This week, a very important thing happened. I got my research ethics application for my thesis submitted by the deadline.
Admittedly, this application is a small hurdle in a very long process. For me, however, it came to be viewed as a near-insurmountable hurdle in what was a seemingly interminable process. In early 2009, I successfully defended the research proposal for my thesis. The next (theoretically very fast) step is getting research ethics approval to carry on moving forward.
Clearly, there is something of a timing gap between then and know; a small matter of some three years or so. So what happened? There are many factors that I could offer in terms of plausible deniability, including numerous personal challenges and a relocation of 3,000 kms. And, truth be told, I did take a year’s leave of absence in dealing with some of this. The larger truth, however, is something different.
Apart from a (largely valid) reputation as a driven workaholic, and a procrastinator, I am also something of a perfectionist. And yet, for me, I hate rework. A fundamental personal truth is that I want to do something once, have it be perfect, and never have to deal with it again. Wham, bam done… and moving on. There’s other things to do.
Fortunately (or not), for much of my life I have been able to get away with this. I can write, edit and format on the fly, can type at the speed of thought (slow but steady) and can structure something in my head without usually having to resort to an outline. The result is that I can usually churn out a document, give it a quick proofread (or, even better, get someone else to do it) and call it done.
This is, however, not helpful once you start undertaking academic work, and particularly something the scope of a thesis. The process is inherently recursive. You will go in circles, it is simply a question of how many times before you call it enough. A literature review leads to a question. A question leads to a methodology. But a question defined means the literature review can now be tighter and more focused. And focussing the literature review can lead to new methodological opportunities. And so the snake chases its tale until there is no beginning and no end. Not, to be clear, my preferred work style.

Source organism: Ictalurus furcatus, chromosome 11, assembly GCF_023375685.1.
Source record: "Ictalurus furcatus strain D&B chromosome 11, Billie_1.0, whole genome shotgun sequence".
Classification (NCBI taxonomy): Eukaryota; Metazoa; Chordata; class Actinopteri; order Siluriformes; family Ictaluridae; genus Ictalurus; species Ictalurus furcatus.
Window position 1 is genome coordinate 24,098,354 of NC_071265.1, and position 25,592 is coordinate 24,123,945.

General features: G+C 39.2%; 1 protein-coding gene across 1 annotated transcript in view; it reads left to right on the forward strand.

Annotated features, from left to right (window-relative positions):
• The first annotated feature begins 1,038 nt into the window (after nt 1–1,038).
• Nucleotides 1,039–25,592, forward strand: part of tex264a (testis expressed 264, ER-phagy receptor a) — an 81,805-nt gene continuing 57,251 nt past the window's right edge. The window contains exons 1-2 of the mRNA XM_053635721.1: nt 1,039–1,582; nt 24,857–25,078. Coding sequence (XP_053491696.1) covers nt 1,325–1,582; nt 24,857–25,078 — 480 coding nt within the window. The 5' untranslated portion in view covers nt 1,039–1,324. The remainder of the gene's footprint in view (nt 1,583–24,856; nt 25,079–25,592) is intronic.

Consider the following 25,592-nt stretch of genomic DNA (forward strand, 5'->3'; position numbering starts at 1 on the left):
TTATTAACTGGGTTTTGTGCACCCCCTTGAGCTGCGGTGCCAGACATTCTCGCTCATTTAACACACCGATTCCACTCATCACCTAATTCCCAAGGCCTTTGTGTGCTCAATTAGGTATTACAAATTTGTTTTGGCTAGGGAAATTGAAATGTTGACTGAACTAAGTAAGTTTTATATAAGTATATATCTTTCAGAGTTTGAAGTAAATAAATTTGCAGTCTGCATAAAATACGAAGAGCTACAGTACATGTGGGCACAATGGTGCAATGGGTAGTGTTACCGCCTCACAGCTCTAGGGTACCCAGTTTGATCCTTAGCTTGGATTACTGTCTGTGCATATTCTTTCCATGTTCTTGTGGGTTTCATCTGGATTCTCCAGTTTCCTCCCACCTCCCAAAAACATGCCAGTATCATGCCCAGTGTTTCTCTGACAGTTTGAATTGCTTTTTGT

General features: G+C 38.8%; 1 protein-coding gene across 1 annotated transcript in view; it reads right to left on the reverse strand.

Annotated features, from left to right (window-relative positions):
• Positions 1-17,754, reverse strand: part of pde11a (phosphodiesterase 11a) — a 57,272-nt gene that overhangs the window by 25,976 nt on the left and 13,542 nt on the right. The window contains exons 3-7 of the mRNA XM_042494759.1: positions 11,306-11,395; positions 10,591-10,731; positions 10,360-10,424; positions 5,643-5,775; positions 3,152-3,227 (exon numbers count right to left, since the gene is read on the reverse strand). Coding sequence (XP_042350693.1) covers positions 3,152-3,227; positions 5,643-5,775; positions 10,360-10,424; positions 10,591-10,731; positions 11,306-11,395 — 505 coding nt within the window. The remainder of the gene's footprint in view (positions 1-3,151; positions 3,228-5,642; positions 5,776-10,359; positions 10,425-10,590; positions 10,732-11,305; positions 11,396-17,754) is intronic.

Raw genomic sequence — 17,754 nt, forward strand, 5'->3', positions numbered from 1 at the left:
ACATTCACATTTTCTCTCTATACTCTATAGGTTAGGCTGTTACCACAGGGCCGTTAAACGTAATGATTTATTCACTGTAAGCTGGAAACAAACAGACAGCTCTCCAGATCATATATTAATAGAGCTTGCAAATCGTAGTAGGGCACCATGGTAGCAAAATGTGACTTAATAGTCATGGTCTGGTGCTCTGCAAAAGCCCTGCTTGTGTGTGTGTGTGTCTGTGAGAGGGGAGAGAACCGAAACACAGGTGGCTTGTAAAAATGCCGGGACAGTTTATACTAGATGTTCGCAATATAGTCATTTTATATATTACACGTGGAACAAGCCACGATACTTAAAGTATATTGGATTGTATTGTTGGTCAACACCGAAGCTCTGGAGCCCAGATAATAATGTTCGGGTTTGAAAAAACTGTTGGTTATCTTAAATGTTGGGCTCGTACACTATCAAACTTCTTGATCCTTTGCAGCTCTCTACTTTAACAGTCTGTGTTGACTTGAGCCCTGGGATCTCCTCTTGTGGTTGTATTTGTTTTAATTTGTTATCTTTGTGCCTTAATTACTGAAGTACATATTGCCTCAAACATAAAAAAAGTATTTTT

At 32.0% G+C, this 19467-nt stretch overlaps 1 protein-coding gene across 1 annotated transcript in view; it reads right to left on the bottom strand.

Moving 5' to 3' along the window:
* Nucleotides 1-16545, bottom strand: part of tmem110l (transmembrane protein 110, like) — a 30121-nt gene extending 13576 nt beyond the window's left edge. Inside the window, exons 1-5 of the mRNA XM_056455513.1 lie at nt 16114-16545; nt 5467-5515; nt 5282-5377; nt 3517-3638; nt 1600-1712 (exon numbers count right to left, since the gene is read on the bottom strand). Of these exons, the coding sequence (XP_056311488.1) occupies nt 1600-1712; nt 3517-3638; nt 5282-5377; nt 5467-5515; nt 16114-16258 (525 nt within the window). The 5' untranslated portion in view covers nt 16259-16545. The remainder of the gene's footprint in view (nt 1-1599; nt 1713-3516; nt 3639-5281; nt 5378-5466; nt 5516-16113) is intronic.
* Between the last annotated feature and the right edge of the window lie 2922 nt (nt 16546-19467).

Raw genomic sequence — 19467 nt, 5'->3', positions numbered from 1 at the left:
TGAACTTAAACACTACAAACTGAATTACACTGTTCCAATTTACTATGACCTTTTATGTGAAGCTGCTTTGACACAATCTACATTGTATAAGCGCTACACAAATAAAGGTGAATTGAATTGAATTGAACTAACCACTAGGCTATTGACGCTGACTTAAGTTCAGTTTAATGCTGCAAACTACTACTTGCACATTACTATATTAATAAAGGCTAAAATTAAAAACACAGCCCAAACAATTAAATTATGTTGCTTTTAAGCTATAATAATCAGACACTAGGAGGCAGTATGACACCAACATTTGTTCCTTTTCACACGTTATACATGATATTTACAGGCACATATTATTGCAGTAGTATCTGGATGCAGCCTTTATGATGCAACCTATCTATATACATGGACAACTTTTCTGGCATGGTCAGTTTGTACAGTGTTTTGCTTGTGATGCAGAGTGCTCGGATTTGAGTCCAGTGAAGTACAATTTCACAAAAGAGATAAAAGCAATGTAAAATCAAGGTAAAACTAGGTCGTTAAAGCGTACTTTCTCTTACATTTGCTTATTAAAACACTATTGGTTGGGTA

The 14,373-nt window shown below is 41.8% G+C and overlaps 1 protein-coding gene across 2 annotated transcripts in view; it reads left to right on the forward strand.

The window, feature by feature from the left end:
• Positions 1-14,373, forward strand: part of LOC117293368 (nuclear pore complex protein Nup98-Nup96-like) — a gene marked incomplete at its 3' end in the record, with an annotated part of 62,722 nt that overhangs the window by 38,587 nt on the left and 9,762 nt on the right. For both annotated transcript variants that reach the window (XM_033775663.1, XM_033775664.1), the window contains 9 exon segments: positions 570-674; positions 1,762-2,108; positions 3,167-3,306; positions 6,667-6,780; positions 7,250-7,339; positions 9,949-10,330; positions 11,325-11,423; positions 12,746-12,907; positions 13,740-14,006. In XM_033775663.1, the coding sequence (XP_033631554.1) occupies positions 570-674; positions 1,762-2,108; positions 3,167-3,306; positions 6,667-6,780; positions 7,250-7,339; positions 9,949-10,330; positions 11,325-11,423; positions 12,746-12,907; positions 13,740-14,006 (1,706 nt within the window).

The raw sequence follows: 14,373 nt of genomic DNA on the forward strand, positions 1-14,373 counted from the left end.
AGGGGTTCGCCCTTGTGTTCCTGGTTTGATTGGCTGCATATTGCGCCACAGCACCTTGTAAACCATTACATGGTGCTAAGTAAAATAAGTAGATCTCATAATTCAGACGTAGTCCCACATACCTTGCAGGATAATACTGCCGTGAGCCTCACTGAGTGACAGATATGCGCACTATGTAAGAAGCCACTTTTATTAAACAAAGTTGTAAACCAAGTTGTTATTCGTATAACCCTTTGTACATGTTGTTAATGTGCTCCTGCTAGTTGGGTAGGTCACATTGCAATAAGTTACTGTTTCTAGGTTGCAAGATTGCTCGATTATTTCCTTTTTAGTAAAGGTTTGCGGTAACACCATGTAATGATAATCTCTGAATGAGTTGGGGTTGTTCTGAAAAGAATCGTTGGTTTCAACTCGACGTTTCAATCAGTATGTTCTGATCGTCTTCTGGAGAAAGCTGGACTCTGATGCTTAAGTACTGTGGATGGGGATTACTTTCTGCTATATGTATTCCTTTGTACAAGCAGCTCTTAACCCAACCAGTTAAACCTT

What this meant, and where this is going, is that once my proposal was completed, I knew two things: there were gaps in my literature review, and (deservedly) criticisms of my proposed methodological approach. Both of which led to a level of inertia that grew exponentially as I avoided tackling the monster.
Three years later, I essentially had to start over. Starting over, however, meant compressing several years of work into a few months. All to get a literature review that was on firm ground, and to finally get an ethics proposal crafted that outlined my methodological approach, and to which a research ethics committee would give a green light. Fast forward three years – and three insane months – later, and that’s I where I am. Finally.
The challenge inherent in this is, despite the opportunity to deviate from what I proposed three years ago, what I finally presented in my ethics proposal is not very different than it would have been if I had written it three years ago. I am three years older and wiser, and much water has passed under the bridge of my life, continuing to mold and shape me. But a concerted three or four weeks spent three years ago would have found me in much the same place.
Despite all that, I am celebrating. I have hit an important milestone. I am happy with what I have produced. I have a much stronger literature review. And I still need to go back and refine the literature, because it can still be tighter and still needs to be more focused.
This is new for me. I accept the rework. And I acknowledge the milestone. It is more than just checking something off the to-do list, and moving on to the next thing. It is an accomplishment, and one I am proud of. It is nice to take notice of it as it passes by.